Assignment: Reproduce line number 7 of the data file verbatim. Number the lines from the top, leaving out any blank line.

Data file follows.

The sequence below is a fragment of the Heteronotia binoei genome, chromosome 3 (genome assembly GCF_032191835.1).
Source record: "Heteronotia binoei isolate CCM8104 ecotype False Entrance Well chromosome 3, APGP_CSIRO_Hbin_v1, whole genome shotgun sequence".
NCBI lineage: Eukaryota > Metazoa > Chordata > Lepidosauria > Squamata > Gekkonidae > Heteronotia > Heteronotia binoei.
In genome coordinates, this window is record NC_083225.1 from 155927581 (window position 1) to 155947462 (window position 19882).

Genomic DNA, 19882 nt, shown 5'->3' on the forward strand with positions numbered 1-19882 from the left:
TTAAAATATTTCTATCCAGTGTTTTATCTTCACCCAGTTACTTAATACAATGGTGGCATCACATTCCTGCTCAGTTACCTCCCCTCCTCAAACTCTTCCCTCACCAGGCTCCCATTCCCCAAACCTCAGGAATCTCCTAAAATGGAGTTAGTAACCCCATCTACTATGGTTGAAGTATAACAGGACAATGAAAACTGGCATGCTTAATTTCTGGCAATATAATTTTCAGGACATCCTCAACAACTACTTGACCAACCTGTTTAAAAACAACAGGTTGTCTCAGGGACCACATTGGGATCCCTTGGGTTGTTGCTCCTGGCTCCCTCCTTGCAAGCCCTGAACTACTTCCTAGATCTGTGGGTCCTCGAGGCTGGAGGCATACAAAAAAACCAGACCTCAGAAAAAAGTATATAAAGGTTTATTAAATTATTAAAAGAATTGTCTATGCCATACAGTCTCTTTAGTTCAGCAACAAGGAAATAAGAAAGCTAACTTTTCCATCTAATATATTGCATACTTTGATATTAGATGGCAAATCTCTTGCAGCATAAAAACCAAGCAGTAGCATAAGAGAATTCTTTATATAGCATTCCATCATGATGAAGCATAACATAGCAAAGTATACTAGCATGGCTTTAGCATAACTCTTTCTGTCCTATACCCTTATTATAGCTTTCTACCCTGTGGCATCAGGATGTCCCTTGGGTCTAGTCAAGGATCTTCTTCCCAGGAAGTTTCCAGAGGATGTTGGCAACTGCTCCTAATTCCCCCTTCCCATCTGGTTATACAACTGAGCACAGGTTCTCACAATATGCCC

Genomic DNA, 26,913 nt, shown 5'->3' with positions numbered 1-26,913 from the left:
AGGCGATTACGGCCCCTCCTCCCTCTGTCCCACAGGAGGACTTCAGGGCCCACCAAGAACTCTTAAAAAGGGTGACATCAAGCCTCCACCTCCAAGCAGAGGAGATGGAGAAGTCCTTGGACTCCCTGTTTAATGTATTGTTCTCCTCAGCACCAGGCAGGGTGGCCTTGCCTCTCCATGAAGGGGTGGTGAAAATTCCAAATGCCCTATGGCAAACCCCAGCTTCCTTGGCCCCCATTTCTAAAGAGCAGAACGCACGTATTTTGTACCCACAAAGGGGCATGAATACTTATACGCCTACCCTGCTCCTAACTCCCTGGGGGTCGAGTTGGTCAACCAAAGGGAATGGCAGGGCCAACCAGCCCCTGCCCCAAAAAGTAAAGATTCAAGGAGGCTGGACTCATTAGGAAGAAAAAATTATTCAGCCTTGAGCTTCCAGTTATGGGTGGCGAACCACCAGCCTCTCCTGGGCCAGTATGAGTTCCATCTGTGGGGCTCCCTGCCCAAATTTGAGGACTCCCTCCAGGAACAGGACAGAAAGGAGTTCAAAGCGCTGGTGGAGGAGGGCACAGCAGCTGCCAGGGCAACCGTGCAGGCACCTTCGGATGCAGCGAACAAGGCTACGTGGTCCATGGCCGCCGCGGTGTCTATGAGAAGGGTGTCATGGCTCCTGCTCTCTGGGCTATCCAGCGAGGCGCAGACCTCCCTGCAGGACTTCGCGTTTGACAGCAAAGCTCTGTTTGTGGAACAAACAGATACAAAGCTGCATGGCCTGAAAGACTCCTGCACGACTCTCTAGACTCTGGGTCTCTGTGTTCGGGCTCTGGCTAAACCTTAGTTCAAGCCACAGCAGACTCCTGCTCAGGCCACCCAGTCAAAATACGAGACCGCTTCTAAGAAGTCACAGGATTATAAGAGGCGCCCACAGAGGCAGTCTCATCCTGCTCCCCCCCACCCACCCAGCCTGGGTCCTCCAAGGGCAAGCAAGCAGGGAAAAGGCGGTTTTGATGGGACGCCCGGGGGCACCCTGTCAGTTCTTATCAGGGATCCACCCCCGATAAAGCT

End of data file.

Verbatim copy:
Genomic DNA, 26,913 nt, shown 5'->3' with positions numbered 1-26,913 from the left: